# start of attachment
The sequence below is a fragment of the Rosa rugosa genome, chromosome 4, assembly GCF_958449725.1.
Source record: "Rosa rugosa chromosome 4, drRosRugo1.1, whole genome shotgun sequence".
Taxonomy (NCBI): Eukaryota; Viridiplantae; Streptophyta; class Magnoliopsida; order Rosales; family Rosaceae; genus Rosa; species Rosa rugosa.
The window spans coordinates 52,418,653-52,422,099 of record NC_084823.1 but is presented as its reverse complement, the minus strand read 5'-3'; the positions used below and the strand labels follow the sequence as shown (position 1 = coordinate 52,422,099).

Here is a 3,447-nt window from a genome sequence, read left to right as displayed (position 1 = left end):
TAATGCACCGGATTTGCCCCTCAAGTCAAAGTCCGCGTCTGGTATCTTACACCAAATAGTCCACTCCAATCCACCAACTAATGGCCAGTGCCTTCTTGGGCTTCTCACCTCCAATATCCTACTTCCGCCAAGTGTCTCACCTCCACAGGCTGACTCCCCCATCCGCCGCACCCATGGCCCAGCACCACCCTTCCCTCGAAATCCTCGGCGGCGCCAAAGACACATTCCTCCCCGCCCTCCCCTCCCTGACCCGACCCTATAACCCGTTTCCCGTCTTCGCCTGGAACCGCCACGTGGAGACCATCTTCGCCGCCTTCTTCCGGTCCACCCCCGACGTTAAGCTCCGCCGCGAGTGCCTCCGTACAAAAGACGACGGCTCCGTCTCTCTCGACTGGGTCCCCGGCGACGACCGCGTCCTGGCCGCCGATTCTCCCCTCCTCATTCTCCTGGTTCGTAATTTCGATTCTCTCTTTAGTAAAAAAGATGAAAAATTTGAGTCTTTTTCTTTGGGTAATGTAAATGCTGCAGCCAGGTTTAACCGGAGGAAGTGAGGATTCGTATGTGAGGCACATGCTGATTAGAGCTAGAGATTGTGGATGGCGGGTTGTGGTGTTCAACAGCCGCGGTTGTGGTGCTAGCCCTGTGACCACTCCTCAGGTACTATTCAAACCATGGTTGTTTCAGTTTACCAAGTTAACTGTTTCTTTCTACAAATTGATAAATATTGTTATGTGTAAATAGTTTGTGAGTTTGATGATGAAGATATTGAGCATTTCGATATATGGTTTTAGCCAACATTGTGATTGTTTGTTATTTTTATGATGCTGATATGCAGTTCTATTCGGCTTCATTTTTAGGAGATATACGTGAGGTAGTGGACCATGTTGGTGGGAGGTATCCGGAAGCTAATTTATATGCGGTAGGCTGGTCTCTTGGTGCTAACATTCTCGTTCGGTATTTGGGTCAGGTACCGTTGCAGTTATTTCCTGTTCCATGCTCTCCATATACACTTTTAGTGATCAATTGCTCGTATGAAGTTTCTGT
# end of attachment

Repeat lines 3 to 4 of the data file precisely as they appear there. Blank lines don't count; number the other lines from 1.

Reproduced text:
Taxonomy (NCBI): Eukaryota; Viridiplantae; Streptophyta; class Magnoliopsida; order Rosales; family Rosaceae; genus Rosa; species Rosa rugosa.
The window spans coordinates 52,418,653-52,422,099 of record NC_084823.1 but is presented as its reverse complement, the minus strand read 5'-3'; the positions used below and the strand labels follow the sequence as shown (position 1 = coordinate 52,422,099).